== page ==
January was a month of whirlwind production for me, keeping premium coaching clients on track, getting group coaching off the ground, and launching the Lifestyle Medicine Online Course for Physicians... WHEW And so I've taken the first few weeks of February as a period of reflection and renewal.
It seems that Fasting is all the rage nowadays. Intermittent fasting, alternate day fasting, reverse fasting, you name it. Do you often wonder if this is a passing fad, or if it here to stay? Well I’m here to report my personal experience over the last three weeks, when I tried the Daniel Fast along with several members of my family.
In celebration of American Heart Disease month, let’s talk about the heart as it relates to pregnancy.
The heart is one of the hardest working organs in the body. It functions like a pump to deliver oxygen to all the organs and cells in the body as well as nutrients.
Its heart health month and hypertension is one of the most prevalent medical conditions that can impact your heart. As a primary care physician, I often see people with uncontrolled blood pressure. There are a few trends that I have noticed that contribute to their blood pressure being poorly controlled.
Despite the fact that most people will have had the misfortune of visiting the emergency department (ED) at some point in their life, I find that many folks do not really understand what happens in the ED.
1. Emergency medicine is a specialty. Yes, we actually did residency training to learn how to work in the ED. This training lasted three to four years after medical school and is sometimes followed by another one to three years of additional training for subspecialty certifications, like pediatric emergency medicine, toxicology, hyperbaric and undersea medicine to name a few.
No doubt you’ve heard that the American Heart Association and American College of Cardiology announced new hypertension guidelines this month. Mass media have been quick to point out that 50% of Americans now meet the criteria for hypertension, which is now defined as an average blood pressure of greater than 120/80. This is true and many Americans worry that they are now going to be expected to take more medications, to the benefit of Big Pharma.
As a brand new mom one of the things I appreciated the most about our pediatric office, well maybe a few things, is that they had several waiting rooms. There are separate waiting rooms for sick visits, well-child visits and there is also a waiting room for newborns.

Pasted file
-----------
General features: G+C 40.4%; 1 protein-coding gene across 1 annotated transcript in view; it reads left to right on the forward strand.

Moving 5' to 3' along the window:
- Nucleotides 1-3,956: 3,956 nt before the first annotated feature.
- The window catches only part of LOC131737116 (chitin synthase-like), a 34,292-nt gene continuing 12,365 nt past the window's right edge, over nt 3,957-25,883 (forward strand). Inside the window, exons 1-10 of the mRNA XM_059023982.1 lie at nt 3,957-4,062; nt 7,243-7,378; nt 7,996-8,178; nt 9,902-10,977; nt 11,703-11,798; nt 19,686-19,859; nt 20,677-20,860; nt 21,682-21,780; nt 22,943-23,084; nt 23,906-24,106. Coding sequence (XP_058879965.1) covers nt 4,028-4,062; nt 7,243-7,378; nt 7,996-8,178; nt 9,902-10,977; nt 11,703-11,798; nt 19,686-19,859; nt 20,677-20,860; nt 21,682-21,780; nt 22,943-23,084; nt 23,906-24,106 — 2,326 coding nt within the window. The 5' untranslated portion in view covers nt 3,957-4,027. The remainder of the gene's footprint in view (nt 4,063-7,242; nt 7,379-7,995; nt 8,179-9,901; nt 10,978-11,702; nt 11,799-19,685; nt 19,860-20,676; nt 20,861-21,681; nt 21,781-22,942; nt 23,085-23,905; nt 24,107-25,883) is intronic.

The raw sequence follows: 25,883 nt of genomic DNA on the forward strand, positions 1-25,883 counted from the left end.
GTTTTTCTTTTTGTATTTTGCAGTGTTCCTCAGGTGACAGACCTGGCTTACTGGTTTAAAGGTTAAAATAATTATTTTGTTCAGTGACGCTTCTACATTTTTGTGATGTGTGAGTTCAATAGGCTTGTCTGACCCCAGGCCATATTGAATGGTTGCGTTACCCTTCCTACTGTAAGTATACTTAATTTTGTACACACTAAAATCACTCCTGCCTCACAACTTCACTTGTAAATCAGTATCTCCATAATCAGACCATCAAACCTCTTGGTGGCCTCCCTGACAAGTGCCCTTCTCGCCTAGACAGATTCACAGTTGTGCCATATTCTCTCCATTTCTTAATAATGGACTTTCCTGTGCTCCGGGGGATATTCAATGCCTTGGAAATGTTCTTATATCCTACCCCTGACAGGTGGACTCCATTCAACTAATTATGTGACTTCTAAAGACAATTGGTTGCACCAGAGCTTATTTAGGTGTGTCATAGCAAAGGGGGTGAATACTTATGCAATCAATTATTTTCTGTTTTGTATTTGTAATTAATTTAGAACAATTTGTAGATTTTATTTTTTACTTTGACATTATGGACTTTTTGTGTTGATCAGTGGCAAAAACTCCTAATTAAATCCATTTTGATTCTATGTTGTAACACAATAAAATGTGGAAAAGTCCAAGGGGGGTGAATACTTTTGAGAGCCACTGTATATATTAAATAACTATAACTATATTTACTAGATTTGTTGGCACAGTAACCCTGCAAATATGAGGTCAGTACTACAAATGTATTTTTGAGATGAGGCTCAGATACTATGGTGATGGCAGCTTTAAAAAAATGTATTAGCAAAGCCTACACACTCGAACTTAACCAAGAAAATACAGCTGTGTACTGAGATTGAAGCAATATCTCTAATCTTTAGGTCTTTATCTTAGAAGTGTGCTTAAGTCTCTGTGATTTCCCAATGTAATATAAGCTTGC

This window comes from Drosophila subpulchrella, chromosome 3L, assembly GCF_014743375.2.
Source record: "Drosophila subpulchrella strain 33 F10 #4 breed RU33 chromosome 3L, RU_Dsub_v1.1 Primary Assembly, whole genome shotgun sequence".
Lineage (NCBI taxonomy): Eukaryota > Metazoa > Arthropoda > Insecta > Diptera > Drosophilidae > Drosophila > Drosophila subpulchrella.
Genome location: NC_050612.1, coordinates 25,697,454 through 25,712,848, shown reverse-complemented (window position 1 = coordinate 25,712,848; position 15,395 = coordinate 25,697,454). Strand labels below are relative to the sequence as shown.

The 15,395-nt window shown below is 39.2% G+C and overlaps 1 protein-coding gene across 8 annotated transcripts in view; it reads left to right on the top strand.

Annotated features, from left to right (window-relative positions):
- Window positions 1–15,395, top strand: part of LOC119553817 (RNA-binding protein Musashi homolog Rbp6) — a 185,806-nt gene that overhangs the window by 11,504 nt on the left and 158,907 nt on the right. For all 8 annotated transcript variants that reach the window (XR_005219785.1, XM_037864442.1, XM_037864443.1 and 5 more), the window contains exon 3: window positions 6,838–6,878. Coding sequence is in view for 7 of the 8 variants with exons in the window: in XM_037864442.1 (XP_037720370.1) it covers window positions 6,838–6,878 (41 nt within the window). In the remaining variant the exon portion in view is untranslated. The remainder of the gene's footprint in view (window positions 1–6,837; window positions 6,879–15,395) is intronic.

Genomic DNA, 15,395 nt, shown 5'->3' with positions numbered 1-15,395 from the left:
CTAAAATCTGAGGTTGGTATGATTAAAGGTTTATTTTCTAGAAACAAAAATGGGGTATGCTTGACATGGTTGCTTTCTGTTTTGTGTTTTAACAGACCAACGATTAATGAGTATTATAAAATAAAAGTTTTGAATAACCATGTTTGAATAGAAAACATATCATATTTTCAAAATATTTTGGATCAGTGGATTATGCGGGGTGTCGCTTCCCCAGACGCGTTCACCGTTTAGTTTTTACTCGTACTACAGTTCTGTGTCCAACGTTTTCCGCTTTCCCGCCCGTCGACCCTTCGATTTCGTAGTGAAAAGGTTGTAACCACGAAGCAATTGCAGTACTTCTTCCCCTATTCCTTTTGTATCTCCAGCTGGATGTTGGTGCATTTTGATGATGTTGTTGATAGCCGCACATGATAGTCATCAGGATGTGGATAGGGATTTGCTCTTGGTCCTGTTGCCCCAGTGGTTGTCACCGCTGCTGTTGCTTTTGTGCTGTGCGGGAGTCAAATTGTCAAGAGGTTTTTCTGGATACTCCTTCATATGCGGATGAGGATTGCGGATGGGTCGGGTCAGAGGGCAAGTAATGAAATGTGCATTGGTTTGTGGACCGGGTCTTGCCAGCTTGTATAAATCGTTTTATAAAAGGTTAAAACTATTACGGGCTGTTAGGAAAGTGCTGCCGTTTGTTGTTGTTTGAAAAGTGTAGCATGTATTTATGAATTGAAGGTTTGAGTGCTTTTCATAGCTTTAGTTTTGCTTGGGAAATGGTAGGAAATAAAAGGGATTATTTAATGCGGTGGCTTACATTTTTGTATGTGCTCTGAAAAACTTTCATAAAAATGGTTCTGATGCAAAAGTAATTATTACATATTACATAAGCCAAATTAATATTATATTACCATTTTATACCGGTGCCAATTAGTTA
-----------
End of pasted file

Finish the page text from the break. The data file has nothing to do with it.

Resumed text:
The tragic attack this week in New York City reminds us all of how vulnerable we are in this day and age. Often, our healthcare system is heavily taxed due to multiple injuries and fatalities. On September 11, 2001, hospitals from hundreds of miles away were on standby to assist with the overwhelming demands for healthcare on that tragic day, including the hospital where I worked at that time, Jewish Hospital in Louisville, Kentucky.
We are approaching the end of October very soon and for some families that means cute photo ops at pumpkin patches, bone fire nights with s’mores, hayrides, touring apple orchards and plenty other fall festivities. Now comes the time for haunted houses, the latest superhero and princess’ costumes, parades, and buckets full of sweets.
My doctor’s office referred me to the Emergency Department (ED):
The first and most important thing to know is exactly why you are referred to the ED. Was it because you spoke to the front desk person to try to schedule an appointment and they suggested you go to the ED instead? Did you speak to the nurse and based on your symptoms, he or she recommended that you go to the ED? Did the office simply not have any appointments available and stated that if you felt you need to be seen sooner to go to the ED? Did you have a recent appointment and the doctor told you specific symptoms to go to the ED for and those have now occurred? Did you have a recent appointment in which labs or x-rays were ordered and have resulted abnormally and you are being referred to the ED?
Each of the scenarios above occur on a daily basis in our healthcare system.